She crouched behind her mother, smirking playfully at me as a game of hide-and-seek began. She hid behind her mother as I hid behind my camera, having an exchange beyond language, beyond cultural barriers.
From what little Spanish I knew, this Guatemalan girl told me her name was Angelica. She and about 550 other students attend the Centro Choatalun Primary School in Guatemala. She stood in the classroom with her friends, which was located in a rural community in San Martin, Jilotepeque. Dirt floors, cinderblock walls and a sheet of metal acted as the roof – the foundation of the school was merely an efficient use of resources.
Last week, 18 Temple Volunteers, myself included, spent spring break in Guatemala building a school kitchen to improve food preparation and hygiene. The experience was a service-immersion trip made possible by the efforts of Temple’s Office of Community Relations and Temple Volunteers. Other trips are offered through winter break taking students to communities in Mexico, Belize and South Dakota. Costs of the trip were covered through fundraising and donations from sponsors.
Our trip to Guatemala was never a destination, but a weeklong journey of manual labor, travel and interaction with local people from the communities we visited in Guatemala – a far cry from beers and beaches, and more than a couch and television re-runs.
But it was beyond building a kitchen for a school. We worked side-by-side with members from the community, people we’ve never met before, working toward a common goal for the betterment of the community. Performing an act of service is the most basic gift you can give to someone. It doesn’t matter who they are.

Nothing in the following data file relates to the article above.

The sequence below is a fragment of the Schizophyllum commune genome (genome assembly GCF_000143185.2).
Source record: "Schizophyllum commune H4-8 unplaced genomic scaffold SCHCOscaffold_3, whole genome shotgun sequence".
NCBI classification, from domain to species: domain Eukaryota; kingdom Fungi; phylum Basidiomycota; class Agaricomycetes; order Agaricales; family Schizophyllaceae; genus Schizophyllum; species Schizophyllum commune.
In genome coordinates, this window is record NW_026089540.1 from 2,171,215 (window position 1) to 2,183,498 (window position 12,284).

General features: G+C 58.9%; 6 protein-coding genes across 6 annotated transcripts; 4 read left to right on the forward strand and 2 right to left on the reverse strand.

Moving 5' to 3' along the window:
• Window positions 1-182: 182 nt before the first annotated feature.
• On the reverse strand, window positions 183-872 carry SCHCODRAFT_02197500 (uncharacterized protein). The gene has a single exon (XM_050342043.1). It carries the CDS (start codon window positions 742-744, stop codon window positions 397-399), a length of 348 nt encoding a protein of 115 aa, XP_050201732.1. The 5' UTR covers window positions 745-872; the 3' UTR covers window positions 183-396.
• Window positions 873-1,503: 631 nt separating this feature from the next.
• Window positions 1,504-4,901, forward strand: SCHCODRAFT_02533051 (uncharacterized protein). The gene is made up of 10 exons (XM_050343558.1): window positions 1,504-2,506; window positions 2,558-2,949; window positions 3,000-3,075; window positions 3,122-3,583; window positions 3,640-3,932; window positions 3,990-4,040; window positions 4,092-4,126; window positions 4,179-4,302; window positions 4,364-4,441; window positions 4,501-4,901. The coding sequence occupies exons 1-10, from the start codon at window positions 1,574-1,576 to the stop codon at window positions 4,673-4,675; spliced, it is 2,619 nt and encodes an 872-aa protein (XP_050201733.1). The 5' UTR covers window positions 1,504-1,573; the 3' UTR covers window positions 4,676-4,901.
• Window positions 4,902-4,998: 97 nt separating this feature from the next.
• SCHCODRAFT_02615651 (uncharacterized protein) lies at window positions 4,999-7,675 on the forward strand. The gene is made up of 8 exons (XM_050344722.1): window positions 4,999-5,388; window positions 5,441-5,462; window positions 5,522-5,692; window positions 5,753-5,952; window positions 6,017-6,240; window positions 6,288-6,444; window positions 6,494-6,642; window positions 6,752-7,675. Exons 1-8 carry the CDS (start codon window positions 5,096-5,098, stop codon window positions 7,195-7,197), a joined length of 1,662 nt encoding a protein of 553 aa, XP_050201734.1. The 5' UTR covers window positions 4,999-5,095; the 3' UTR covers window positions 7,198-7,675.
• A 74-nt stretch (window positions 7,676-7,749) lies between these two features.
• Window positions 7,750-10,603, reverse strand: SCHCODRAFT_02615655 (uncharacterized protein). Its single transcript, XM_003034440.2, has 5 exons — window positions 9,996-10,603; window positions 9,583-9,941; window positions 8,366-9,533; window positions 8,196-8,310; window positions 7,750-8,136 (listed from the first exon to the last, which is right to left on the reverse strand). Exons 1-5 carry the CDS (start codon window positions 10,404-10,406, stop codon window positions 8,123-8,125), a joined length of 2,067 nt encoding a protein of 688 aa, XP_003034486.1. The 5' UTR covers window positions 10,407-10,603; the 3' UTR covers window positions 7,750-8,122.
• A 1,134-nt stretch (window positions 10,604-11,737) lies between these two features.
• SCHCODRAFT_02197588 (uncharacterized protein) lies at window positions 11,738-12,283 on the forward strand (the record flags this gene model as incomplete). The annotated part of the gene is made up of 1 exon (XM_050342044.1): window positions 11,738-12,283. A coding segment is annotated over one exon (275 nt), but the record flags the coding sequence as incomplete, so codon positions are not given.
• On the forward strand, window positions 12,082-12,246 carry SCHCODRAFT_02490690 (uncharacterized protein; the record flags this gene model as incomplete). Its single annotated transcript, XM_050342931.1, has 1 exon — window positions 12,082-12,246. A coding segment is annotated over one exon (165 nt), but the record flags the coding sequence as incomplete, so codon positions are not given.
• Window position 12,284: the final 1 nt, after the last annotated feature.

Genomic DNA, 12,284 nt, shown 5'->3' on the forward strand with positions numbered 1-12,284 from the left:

Our team worked with SHARE Guatemala, a non-profit organization with more than 16 years of experience that works to fight poverty problems that affect Guatemalan families, young people and children. The organization works toward empowering communities by having them identify their needs and how to meet them. They participate in humanitarian and national emergency efforts.
Through SHARE, I was able to work with the community, which opened my eyes to how similar our world is. Despite cultural differences and being lost in translation, the people I met were fundamentally human with basic wants and needs. As I photographed these people, their faces became familiar to me. Their faces weren’t exotic or unknown. These were people who I had come to know and to understand.
Kids too are the same deep down inside, where piggy-back rides and hide-and-seek are games that don’t need a Spanish-to-English dictionary.
As our group makes our way back to Philadelphia, a young girl sits in front of me on the airplane. I rest comfortably on my seat as she hid behind the chair, giving me that same playful smirk as another game of hide-and-seek began.
Neal Santos can be reached at email@example.com.